June 17 2009 12:00 AM

“Nothing has changed, but everything has changed.” It was one of the first things I said to myself when I returned from my self-funded sabbatical. I traveled to 46 countries across seven continents in a 17-month period and in many ways it felt like nothing had changed. Sure, we had elected a new president but the Michigan economy still struggled, our state legislature continued to ineptly deal with budget issues and local government still talked more than acted on regional cooperation. And while things at home stayed the same, the way the world viewed our country had changed radically.

This journey had been a long time in the making. When I was 12 years old I started to keep a “worldlist” of the places and events I wanted to experience. As I grew I thought I would see many items on my “worldlist” by taking a long-term travel trip as soon as I graduated from Michigan State University. As it is with many dreams, I set this one aside for more practical pursuits, but I never let it die.

After serving 12 years in elected office and 10 years as the president and CEO of the Michigan Nonprofit Association, I began looking for the next challenge. I had saved enough money to pursue an executive MBA or graduate degree in public policy, which would be the logical next step. But a few years earlier a friend and I discussed taking a mid-career sabbatical to explore the world if we were ever at a point that we could manage it. I contemplated my options and my childhood dream became more vivid and intriguing. Ultimately I decided to put my career on hold and not run for re-election as mayor of East Lansing: I was going to pursue a “Masters of the World.” On Dec. 28, 2007, my journey began.

Ticking items off my “worldlist” was incredible: hiking to the summit of Mt. Kilimanjaro and Everest Base Camp; exploring the lost city of Machu Picchu; seeing the pyramids; running a half marathon on Antarctica … . Amazing. But somewhere along the way the places themselves became less important and the experience of connecting to people and seeing America through their eyes became more meaningful. The human dynamic became the central theme in my “Masters of the World.”

The 2008 Presidential Election: a Worldwide Affair

Though I have incredible photographs of monuments like the Taj Mahal, the Great Wall of China and the Temples of Angkor Wat, the most lasting memories came from watching the U.S. presidential elections through the eyes of world citizens. It didn’t matter what country I was in or how isolated the village I was visiting, everyone wanted to talk about the election.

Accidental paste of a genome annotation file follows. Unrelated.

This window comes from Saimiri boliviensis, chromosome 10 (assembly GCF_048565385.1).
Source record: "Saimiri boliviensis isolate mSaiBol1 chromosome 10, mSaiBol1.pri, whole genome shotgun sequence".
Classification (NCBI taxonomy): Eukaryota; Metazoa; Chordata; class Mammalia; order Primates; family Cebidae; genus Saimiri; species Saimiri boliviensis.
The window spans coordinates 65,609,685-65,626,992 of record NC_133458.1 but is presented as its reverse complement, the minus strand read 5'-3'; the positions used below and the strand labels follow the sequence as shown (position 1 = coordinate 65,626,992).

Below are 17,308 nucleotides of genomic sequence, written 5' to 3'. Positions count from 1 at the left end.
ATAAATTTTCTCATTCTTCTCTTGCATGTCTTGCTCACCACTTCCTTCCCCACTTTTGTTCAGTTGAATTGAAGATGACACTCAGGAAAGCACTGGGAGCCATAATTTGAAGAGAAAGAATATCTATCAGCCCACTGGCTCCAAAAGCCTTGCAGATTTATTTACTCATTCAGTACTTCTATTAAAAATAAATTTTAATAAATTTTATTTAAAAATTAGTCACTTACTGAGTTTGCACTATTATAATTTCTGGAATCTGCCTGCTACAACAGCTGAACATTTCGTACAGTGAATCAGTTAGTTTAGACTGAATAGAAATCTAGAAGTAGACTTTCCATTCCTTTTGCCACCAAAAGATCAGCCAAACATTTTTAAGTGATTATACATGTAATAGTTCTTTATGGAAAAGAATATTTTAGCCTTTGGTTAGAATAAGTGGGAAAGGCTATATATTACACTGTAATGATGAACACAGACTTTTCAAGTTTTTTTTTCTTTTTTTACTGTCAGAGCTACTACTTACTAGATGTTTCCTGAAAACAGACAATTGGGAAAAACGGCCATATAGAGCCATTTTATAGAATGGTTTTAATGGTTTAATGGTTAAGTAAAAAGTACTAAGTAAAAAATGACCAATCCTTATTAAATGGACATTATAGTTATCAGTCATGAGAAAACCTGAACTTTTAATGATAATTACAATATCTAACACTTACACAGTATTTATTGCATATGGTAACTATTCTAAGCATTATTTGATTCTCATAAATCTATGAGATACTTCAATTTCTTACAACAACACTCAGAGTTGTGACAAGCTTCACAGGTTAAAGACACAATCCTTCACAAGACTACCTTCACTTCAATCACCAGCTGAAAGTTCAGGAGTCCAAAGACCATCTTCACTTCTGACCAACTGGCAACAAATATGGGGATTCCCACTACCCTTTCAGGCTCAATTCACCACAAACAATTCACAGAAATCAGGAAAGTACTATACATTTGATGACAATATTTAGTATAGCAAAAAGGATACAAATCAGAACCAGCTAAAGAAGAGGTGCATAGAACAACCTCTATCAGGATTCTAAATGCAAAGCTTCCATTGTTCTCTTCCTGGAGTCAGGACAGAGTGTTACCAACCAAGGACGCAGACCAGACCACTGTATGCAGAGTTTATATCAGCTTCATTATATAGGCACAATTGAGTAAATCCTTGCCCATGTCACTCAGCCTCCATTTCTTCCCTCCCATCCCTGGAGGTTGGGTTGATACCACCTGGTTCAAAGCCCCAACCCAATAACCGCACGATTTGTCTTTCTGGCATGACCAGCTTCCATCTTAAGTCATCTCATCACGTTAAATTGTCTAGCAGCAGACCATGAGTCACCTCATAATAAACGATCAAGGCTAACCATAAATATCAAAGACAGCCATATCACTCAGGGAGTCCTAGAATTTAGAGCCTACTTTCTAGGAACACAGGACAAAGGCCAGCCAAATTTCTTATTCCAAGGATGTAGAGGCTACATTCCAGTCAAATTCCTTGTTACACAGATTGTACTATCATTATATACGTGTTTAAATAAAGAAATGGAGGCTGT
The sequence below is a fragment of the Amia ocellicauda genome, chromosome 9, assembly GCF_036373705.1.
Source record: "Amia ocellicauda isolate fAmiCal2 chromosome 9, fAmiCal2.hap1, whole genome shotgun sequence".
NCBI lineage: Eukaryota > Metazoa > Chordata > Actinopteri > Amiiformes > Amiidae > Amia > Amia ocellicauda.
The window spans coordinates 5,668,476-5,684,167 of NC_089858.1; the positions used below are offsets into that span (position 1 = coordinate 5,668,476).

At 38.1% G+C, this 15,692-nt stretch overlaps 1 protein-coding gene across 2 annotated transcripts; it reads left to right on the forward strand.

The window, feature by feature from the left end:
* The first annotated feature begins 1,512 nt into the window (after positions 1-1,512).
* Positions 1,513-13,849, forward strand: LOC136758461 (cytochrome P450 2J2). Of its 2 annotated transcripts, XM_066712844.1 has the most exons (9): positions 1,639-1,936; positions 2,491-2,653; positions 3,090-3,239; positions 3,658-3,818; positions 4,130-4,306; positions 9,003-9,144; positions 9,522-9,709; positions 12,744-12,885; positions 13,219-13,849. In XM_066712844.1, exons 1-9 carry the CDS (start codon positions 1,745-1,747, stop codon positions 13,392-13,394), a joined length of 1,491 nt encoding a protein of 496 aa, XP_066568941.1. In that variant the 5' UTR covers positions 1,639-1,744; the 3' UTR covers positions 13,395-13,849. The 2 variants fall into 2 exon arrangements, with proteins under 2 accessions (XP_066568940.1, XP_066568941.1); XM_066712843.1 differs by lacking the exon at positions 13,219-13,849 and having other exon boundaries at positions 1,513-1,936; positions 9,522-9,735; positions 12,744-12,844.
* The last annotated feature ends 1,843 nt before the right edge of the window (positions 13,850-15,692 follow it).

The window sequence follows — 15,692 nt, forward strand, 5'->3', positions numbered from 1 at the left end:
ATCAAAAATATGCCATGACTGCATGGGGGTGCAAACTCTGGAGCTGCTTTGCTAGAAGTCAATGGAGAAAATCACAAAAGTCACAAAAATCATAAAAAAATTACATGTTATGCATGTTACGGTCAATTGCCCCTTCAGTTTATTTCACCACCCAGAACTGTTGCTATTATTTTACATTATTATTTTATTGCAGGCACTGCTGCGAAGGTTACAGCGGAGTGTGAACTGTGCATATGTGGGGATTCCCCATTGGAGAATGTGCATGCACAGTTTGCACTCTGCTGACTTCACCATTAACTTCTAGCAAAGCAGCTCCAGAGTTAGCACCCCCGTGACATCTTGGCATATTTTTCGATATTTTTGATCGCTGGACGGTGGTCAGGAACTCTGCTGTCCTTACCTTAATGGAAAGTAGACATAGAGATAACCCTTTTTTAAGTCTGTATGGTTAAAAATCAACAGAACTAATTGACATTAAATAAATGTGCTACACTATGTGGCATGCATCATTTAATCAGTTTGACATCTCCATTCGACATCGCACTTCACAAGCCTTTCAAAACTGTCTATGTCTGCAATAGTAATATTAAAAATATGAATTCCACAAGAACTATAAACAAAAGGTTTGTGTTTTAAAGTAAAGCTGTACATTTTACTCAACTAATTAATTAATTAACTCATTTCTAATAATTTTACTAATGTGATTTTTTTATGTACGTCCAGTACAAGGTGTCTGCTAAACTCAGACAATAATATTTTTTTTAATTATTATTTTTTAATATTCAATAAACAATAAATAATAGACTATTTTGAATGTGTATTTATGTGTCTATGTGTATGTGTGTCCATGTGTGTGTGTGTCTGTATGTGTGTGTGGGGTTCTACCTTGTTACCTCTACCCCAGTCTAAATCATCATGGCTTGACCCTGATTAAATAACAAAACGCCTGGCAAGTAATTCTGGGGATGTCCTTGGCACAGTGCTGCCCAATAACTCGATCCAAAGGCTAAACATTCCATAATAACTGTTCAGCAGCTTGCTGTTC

During most of the primary season I was in Central and South America. I was surprised how quickly people in these countries were drawn to Barack Obama. I had assumed since President Clinton had significant international popularity that people would have been more supportive of Hillary Clinton. People were drawn to Obama’s words, his eloquence and his personal story.

Our primary system was very confusing. I spent many hours explaining to people the multi-state process and the differences between primaries and caucuses. Since the Republican nomination was wrapped up quickly, the international media only focused on the contest between Clinton and Obama. In turn, many people thought they were competing for the presidency rather than the Democratic Party nomination.

The flaws of our electoral process were apparent to people as they questioned why some states voted before others or what Former East Lansing Mayor Sam Singh volunteered in Moshi, Tanzania, with the charity Kili Kids. Singh proudly displays the Spartan flag at the summit of Mt. Kilimanjaro (19,330 ft) the role of a super delegate was. A man in Argentina challenged me one night when he said, “For a country that is a champion for democracy, your country has the most undemocratic way of choosing candidates.”

As the election drew to a close, the support of the international community for Obama intensified. I was volunteering with a team of Americans with Habitat for Humanity in Bangalore, India, on Election Day. As the results were announced, local citizens would congratulate us on the election as if we had won it ourselves.